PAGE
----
US accused of creating 'forced unemployment' in Xinjiang by sanctioning cotton enterprise
Published: Dec 03, 2020 09:02 PM

Children play with snow in the Ancient City of Kashgar scenic area in Kashgar, northwest China's Xinjiang Uygur Autonomous Region, Nov. 21, 2020. (Xinhua/Gao Han)

Helping people get a job and "forced labor" are two different concepts. Does the US want to create "forced unemployment" and "forced poverty" in China's Xinjiang Uygur Autonomous Region by cracking down on local enterprises through sanctions? 

That's what Chinese Foreign Ministry spokesperson asked in response to the US Customs and Border Protection (CBP)'s detention order on cotton products made by the Xinjiang Production and Construction Corps (XPCC).

Some US politicians cooked up the so-called "forced labor" information to limit and suppress Chinese enterprises to contain China. Such a move violates international trade rules and the market economy, and disrupts the global industrial and supply chains, which will damage the interests of countries, including the US, and their enterprises and consumers. It is a typical behavior of harming others without benefiting itself, Chinese Foreign Ministry Spokesperson Hua Chunying said at Thursday's press briefing. 

"Some US politicians claim to care about and protect the rights of ethnic minorities in Xinjiang, while suppressing Xinjiang's enterprises with sanctions, thus disrupting the steady development and prosperity of Xinjiang. Doesn't this deprive people of all ethnic groups in Xinjiang of their right to pursue a better life through legitimate work? Is it not to create 'compulsory unemployment' and 'compulsory poverty' in Xinjiang?" Hua asked.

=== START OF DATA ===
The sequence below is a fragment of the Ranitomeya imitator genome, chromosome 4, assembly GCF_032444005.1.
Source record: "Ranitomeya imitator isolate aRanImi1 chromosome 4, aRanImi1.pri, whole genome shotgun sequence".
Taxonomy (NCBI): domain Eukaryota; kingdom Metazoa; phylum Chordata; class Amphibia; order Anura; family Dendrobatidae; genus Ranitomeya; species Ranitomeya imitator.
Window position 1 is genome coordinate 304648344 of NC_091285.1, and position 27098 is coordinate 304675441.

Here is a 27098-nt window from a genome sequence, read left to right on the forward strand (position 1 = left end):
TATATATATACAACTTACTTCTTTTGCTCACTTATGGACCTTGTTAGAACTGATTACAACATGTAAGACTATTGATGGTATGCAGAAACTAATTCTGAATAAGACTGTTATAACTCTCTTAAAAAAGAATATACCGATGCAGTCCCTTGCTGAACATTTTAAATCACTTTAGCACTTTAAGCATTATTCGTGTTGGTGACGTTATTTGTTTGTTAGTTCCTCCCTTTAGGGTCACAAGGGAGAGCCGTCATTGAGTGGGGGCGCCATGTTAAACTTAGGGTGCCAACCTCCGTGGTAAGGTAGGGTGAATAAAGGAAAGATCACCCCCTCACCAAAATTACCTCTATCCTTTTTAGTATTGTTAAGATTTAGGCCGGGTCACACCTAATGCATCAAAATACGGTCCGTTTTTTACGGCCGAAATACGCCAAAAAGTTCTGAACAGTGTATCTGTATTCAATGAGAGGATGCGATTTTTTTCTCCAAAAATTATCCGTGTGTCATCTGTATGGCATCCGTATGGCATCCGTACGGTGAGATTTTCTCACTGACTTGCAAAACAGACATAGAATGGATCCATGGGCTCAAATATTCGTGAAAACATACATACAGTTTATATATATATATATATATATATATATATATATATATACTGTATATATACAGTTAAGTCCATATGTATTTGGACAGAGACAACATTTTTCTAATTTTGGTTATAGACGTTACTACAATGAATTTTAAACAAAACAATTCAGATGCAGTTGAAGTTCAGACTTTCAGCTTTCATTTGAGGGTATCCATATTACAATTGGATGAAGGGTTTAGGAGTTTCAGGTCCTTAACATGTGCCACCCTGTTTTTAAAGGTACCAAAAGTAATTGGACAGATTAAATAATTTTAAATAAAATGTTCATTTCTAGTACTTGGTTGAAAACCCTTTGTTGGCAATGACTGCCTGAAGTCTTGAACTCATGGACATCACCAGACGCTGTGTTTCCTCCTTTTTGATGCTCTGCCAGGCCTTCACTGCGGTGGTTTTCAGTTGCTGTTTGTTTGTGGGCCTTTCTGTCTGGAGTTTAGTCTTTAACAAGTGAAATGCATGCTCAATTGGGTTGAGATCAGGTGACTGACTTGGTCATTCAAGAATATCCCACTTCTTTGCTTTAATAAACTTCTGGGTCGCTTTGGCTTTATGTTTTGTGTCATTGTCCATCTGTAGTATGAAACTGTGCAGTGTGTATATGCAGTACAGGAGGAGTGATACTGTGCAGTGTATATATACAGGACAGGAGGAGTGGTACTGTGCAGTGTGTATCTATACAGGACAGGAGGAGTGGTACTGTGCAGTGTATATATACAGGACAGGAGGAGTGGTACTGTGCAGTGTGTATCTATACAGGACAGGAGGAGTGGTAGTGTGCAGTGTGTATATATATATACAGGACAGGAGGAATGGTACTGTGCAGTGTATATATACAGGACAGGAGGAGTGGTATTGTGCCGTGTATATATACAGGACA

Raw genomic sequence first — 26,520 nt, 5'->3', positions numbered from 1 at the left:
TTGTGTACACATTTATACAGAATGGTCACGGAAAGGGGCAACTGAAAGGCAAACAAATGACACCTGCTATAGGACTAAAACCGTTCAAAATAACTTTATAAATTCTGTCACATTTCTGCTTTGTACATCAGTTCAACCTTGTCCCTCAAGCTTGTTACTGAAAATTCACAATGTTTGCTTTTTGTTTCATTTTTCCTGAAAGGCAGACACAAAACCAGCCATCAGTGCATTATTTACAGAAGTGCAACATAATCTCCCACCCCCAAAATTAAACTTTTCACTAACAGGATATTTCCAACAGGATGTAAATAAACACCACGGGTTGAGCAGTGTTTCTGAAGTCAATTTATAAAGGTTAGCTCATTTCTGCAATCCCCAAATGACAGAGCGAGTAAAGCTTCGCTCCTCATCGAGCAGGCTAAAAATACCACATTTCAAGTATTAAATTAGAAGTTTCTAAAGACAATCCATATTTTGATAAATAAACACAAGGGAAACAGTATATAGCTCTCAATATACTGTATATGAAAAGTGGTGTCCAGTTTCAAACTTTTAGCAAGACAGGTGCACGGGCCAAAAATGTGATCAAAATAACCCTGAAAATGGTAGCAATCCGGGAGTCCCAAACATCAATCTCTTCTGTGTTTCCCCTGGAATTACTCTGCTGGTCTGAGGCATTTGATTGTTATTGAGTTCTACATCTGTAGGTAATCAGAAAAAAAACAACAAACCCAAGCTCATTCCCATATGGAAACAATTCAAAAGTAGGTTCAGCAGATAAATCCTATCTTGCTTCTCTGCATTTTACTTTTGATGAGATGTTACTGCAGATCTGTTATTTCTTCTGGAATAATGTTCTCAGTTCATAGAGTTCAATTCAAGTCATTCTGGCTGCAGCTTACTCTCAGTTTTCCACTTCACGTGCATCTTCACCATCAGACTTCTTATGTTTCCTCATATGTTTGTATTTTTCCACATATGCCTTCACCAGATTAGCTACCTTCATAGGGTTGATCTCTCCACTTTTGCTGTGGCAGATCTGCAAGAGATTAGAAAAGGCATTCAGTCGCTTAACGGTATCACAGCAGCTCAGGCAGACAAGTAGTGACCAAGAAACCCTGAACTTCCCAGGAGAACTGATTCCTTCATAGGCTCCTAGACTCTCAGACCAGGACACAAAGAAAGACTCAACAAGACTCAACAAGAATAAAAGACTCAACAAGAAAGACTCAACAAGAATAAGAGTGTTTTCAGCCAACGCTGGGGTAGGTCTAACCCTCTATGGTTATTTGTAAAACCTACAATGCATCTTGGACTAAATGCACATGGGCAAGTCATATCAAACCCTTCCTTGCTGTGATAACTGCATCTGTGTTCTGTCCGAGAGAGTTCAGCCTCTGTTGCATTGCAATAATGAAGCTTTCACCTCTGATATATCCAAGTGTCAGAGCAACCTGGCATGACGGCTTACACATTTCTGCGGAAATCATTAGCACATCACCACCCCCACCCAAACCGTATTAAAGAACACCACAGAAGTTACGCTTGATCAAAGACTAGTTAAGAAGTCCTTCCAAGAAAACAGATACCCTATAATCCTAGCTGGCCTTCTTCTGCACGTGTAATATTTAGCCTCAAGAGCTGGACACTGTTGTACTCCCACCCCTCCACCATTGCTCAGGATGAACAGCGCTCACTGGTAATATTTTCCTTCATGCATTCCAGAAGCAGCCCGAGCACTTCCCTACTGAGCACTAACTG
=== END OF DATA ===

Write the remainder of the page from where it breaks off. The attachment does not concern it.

On October 20, the Xinjiang Development Research Center invited experts and scholars to investigate the employment situation of ethnic groups of Xinjiang, who visited more than 70 enterprises, rural labor cooperatives and individual business start-ups in Xinjiang, as well as cities outside the region like Beijing and Tianjin. 

They held talks and interviewed more than 800 company managers, employees, the self-employed and ethnic minority employees, and studied 26 government documents issued since 2016 and 48 related academic papers published since 2005. Through comprehensive analysis, the team has concluded that the governments at all levels and the relevant enterprises in Xinjiang and other provinces or cities have actively helped Xinjiang's ethnic minority groups find jobs and fully safeguarded their basic rights such as the labor rights and the right to develop. People of all ethnic groups voluntarily work, choose jobs and start their own business. The so-called forced labor doesn't exist. 

China's total cotton output in 2019 was 5.89 million tons, down 213,000 tons or 3.5 percent from 2018, according to data released by the National Bureau of Statistics. Among them, Xinjiang's cotton output accounted for 84.9 percent of the country. Data from the XPCC shows in 2018, the corps produced 2.04 million tons of cotton, up 20.7 percent, accounting for 33.5 percent of China's output and 40 percent of the Xinjiang region's.

"Although Xinjiang's main export destinations are Central Asia and Russia and its exports to the US are relatively small, the US targets this time cover a wide range," Jia Chunyang, an expert at the China Institutes of Contemporary International Relations, told the Global Times.

Even if the US uses the word "withholding," the product will be confiscated at ports, he pointed out. "It is very difficult to prove that there is no so-called forced labor in the production of cotton."

It is evident that "forced labor" is just a cover for the US to crack down on China, and the country will not give China a chance to prove its innocence, the expert said, noting that the XPCC does not need to prove it's innocent. 

Jia suggested that Chinese enterprises could consider focusing more on the domestic market and continue to strengthen cooperation with Russia and countries in Central Asia to minimize dependence on the US. 

blog comments powered by Disqus